Soltis’ daughter had been registered for months, he said. Several other family friends who also had children attending the camps also pulled their registrations, Soltis said. Instead, the families are having their own camp on a nearby lake the week the kids were all scheduled to be at The Firs, he said. With its cancellation policy, Soltis said The Firs kept a non-refundable deposit of $100.
Soltis said it’s important to challenge long-held ideas, as painful as it may be for some.
“The hate has come at a cost to that young man,” Soltis said. “It’s time for us to start using our voices and picking up signs. We can’t just quietly love and support, we have to advocate for and use our pocketbooks to send messages. In times like this, change is built on the backs of people and it can be painful.”
Like Soltis, Tracee Smith’s children have been attending The Firs for the past four years. She too decided to pull them from their planned summer camps after learning of Taylor’s firing.
Smith, of Whatcom County, said last year her daughters came home and were off-put by an experience they had while at the camp. Her daughters told her that while they were staying in one of the cabins, their counselor kept discussing homosexuality and stating that it was wrong. After this most recent incident, Smith said they made the decision not to support the organization further.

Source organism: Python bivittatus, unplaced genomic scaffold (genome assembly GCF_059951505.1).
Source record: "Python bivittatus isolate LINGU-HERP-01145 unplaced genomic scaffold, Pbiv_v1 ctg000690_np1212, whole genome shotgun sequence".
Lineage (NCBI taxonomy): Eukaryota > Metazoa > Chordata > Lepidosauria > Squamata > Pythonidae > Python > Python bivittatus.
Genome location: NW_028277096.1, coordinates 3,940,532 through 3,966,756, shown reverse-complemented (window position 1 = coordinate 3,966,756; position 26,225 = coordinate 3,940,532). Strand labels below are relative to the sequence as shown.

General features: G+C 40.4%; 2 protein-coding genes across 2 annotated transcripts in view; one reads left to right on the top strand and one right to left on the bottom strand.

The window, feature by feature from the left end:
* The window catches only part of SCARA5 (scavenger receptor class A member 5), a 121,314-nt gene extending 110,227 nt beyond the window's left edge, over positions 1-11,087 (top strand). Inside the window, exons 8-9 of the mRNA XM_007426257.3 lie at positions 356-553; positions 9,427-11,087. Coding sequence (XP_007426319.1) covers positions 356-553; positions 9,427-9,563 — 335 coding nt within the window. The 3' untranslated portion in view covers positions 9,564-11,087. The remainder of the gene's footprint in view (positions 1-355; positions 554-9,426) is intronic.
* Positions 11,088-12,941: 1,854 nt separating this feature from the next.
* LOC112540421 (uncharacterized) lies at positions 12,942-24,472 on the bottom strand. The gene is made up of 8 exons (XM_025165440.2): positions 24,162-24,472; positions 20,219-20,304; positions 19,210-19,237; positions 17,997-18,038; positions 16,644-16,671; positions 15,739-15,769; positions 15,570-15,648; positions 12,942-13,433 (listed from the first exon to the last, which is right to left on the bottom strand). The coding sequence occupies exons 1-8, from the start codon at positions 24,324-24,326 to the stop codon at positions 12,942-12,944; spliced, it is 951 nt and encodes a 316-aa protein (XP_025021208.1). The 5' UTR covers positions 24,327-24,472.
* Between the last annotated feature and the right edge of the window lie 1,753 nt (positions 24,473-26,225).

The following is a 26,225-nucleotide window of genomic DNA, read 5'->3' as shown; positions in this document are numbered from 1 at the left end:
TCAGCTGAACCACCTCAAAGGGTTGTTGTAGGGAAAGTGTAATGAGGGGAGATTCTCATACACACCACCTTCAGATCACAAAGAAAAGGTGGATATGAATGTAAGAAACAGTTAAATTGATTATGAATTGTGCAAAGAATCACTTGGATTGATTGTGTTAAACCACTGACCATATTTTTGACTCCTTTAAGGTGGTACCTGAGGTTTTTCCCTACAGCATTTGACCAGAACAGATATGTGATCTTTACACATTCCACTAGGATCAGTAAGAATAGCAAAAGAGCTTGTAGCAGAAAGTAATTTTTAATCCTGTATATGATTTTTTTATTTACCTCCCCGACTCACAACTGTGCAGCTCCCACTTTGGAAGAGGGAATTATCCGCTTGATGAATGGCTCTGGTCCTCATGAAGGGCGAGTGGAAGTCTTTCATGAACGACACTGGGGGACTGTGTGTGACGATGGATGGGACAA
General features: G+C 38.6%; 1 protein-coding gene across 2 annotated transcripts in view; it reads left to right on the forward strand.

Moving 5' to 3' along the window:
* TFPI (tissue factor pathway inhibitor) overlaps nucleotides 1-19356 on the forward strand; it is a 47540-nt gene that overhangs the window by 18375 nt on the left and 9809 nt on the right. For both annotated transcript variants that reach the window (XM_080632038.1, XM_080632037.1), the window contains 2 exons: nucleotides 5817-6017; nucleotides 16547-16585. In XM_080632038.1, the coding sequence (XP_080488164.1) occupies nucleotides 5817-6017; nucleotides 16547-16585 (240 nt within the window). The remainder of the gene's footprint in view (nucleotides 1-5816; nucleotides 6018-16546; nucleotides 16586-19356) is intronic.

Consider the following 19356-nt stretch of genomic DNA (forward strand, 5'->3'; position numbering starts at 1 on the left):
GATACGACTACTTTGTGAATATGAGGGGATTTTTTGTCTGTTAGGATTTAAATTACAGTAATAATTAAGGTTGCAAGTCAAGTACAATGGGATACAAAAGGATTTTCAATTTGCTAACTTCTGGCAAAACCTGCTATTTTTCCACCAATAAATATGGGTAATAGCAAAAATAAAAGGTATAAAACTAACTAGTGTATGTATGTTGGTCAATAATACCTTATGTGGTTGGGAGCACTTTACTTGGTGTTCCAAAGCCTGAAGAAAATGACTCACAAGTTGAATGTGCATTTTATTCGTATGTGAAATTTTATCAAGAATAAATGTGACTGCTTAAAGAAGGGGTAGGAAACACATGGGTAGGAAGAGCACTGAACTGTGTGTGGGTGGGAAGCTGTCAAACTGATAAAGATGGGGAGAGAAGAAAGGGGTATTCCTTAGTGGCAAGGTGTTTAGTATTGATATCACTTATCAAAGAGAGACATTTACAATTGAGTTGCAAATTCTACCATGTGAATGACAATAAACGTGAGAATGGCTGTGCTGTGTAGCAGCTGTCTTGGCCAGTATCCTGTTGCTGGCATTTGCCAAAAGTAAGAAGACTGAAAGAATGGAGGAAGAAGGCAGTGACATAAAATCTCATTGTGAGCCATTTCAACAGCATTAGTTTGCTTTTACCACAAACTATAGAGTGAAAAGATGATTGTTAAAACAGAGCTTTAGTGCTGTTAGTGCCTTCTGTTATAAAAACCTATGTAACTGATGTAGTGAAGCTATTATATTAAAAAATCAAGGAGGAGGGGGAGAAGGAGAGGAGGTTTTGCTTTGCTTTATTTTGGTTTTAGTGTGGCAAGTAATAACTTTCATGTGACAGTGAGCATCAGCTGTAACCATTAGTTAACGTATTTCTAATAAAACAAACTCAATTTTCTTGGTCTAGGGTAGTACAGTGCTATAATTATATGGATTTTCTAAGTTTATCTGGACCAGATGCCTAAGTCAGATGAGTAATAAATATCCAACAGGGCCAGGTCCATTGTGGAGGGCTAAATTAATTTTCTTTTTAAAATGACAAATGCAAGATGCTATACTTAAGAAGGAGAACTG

She said she wants to support a place that teaches the younger generation to be tolerant, even if it’s something they disagree with. She said she holds Christian beliefs, but doesn’t believe in excluding people.
“They have the right to believe what they want to believe and we have the right to not support it,” Smith said.
Others who have attended camps put on by The Firs have said they have been made to feel uncomfortable because of their sexualities.
When asked multiple times Thursday and Friday to comment about other campers’ experiences, Beaumont did not respond to The Herald.
Jaxx Bosteter of Bellingham, 18, said they believe they were fired from being a camp counselor because of their sexuality and gender identity. Bosteter identifies as non-binary and uses they/them pronouns.
Bosteter said they had attended The Firs’ camps for several years, and in 2015 became a counselor in training. They attended a two-week volunteer program where they learned from other counselors and helped the campers with their activities.